• Adult patients (=19 yrs of age) who are candidates for a cochlear implant and those who have received a cochlear implant should be given a single dose of PCV13 followed by a PPSV23 at least 8 weeks later. A second dose of PPSV23 is recommended for those 65 years of age and older.
  • For those adults who previously have received 1 doses of PPSV23 should be given a PCV13 dose =1 year after the last PPSV23 dose was received. For those who require additional doses of PPSV23, the first such dose should be given no sooner than 8 weeks after PCV13 and at least 5 years after the most recent dose of PPSV23.
    For both children and adults, the vaccination schedule should be completed at two weeks or more before surgery.

Additional Facts

  • According to the Food and Drug Administration (FDA), as of April 2009, approximately 188,000 people worldwide have received cochlear implants. In the United States, roughly 41,500 adults and 25,500 children have received them. In the U.S., there are 122 known reports of meningitis in patients who have received cochlear implants with 64% of these cases having occurred in children.
  • Meningitis is an infection of the fluid that surrounds the brain and spinal cord. There are two main types of meningitis, viral and bacterial. Bacterial meningitis is the more serious type and the type that has been reported in individuals with cochlear implants. The symptoms, treatment and outcomes may differ, depending on the cause of the meningitis.
  • The vaccines available in the United States that protect against most bacteria that cause meningitis are:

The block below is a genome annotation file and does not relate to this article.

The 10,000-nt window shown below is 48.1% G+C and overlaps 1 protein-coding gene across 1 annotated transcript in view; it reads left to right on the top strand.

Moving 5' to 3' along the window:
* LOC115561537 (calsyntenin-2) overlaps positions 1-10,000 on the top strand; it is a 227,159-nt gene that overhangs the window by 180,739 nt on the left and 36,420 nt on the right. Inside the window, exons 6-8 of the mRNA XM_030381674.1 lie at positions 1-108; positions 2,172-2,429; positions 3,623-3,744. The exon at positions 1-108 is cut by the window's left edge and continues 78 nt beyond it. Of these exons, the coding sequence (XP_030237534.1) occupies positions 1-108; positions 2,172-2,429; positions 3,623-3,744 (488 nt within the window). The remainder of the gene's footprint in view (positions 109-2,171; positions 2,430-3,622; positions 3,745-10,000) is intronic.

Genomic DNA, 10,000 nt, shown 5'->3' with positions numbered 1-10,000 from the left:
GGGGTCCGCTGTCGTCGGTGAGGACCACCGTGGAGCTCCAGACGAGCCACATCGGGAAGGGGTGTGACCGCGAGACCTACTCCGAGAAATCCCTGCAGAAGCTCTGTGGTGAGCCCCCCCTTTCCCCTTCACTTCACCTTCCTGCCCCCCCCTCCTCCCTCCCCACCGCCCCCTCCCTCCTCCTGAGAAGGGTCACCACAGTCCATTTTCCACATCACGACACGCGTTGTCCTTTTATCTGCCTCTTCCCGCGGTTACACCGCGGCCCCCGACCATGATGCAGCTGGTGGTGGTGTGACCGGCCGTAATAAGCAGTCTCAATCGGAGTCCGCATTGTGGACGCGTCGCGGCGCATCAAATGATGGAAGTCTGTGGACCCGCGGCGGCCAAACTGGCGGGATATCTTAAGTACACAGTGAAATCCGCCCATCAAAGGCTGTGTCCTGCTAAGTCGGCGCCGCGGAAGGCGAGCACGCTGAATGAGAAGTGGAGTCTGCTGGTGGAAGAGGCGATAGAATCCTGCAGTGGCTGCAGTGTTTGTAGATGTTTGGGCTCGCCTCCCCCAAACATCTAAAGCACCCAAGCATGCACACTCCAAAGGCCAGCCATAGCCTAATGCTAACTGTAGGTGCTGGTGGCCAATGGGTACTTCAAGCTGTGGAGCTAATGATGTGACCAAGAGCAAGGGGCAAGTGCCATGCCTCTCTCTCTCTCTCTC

• 13-valent pneumococcal conjugate (PCV13) (Prevnar 13®)
    • 23-valent pneumococcal polysaccharide (PPSV) (Pneumovax®)
    • Haemophilus influenzae type b conjugate (Hib)
    • Tetravalent (A, C, Y, W-135) meningococcal conjugate (Menactra® and Menveo®)
    • Tetravalent (A, C, Y, W-135) meningococcal polysaccharide (Menomune®)
  • Meningitis in individuals with cochlear implants is most commonly caused by the bacterium Streptococcus pneumoniae (pneumococcus). Children with cochlear implants are more likely to get pneumococcal meningitis than children without cochlear implants.
  • There is no evidence that children with cochlear implants are more likely to get meningococcal meningitis, caused by the bacterium Neisseria meningitides, than children without cochlear implants. Health care providers should follow the CDC immunization guidelines for routine meningococcal vaccination.
  • The Haemophilus influenzae type b (Hib) vaccine is not routinely recommended for those 5 years of age or older, since most older children and adults are already immune to Hib. Available information does not suggest that older children and adults with cochlear implants require the Hib vaccine. However, the Hib vaccine can be given to older children and adults who have never received it. Children less than age 5 should receive the Hib vaccine as a routine protection, according to the CDC guidelines for childhood immunizations. Most children born after 1990 have received the Hib vaccine as infants.
  • Health care providers (family physicians, pediatricians and otolaryngologists) and families should review the vaccination records of current and prospective cochlear implant recipients to ensure that all recommended vaccinations are up to date.

© 2016 American Academy of Otolaryngology – Head and Neck Surgery